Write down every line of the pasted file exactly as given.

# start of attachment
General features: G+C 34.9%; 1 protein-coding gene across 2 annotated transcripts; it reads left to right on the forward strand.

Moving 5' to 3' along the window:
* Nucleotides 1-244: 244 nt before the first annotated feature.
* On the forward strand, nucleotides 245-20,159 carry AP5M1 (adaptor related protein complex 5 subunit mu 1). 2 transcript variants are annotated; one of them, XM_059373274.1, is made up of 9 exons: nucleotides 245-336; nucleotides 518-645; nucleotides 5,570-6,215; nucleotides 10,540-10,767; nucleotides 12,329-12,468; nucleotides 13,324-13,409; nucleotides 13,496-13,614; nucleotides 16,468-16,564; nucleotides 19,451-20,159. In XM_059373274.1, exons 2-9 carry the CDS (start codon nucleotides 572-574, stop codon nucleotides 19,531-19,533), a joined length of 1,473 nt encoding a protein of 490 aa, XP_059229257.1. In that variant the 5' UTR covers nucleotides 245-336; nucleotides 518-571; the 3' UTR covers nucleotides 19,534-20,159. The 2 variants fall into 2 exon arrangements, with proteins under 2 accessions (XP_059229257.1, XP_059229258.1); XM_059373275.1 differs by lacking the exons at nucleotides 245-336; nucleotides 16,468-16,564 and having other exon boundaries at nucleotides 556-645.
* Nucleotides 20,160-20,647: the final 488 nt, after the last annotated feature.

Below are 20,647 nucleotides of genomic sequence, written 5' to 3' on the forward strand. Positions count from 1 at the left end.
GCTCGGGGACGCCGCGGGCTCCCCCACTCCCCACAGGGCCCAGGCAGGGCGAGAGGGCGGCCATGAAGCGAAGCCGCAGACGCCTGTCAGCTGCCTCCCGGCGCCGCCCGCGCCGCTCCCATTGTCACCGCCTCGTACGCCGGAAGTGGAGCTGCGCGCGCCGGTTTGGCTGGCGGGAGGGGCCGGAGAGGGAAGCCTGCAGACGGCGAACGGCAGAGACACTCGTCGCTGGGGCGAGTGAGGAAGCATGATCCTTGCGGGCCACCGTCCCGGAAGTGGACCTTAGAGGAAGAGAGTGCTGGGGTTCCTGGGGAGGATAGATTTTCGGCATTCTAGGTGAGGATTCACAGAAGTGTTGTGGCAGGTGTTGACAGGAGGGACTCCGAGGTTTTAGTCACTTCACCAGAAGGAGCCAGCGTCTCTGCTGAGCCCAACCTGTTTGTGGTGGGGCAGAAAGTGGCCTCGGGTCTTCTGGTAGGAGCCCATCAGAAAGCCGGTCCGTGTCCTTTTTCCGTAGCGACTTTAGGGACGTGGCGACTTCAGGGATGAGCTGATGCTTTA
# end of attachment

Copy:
General features: G+C 34.9%; 1 protein-coding gene across 2 annotated transcripts; it reads left to right on the forward strand.

Moving 5' to 3' along the window:
* Nucleotides 1-244: 244 nt before the first annotated feature.
* On the forward strand, nucleotides 245-20,159 carry AP5M1 (adaptor related protein complex 5 subunit mu 1). 2 transcript variants are annotated; one of them, XM_059373274.1, is made up of 9 exons: nucleotides 245-336; nucleotides 518-645; nucleotides 5,570-6,215; nucleotides 10,540-10,767; nucleotides 12,329-12,468; nucleotides 13,324-13,409; nucleotides 13,496-13,614; nucleotides 16,468-16,564; nucleotides 19,451-20,159. In XM_059373274.1, exons 2-9 carry the CDS (start codon nucleotides 572-574, stop codon nucleotides 19,531-19,533), a joined length of 1,473 nt encoding a protein of 490 aa, XP_059229257.1. In that variant the 5' UTR covers nucleotides 245-336; nucleotides 518-571; the 3' UTR covers nucleotides 19,534-20,159. The 2 variants fall into 2 exon arrangements, with proteins under 2 accessions (XP_059229257.1, XP_059229258.1); XM_059373275.1 differs by lacking the exons at nucleotides 245-336; nucleotides 16,468-16,564 and having other exon boundaries at nucleotides 556-645.
* Nucleotides 20,160-20,647: the final 488 nt, after the last annotated feature.

Below are 20,647 nucleotides of genomic sequence, written 5' to 3' on the forward strand. Positions count from 1 at the left end.
GCTCGGGGACGCCGCGGGCTCCCCCACTCCCCACAGGGCCCAGGCAGGGCGAGAGGGCGGCCATGAAGCGAAGCCGCAGACGCCTGTCAGCTGCCTCCCGGCGCCGCCCGCGCCGCTCCCATTGTCACCGCCTCGTACGCCGGAAGTGGAGCTGCGCGCGCCGGTTTGGCTGGCGGGAGGGGCCGGAGAGGGAAGCCTGCAGACGGCGAACGGCAGAGACACTCGTCGCTGGGGCGAGTGAGGAAGCATGATCCTTGCGGGCCACCGTCCCGGAAGTGGACCTTAGAGGAAGAGAGTGCTGGGGTTCCTGGGGAGGATAGATTTTCGGCATTCTAGGTGAGGATTCACAGAAGTGTTGTGGCAGGTGTTGACAGGAGGGACTCCGAGGTTTTAGTCACTTCACCAGAAGGAGCCAGCGTCTCTGCTGAGCCCAACCTGTTTGTGGTGGGGCAGAAAGTGGCCTCGGGTCTTCTGGTAGGAGCCCATCAGAAAGCCGGTCCGTGTCCTTTTTCCGTAGCGACTTTAGGGACGTGGCGACTTCAGGGATGAGCTGATGCTTTA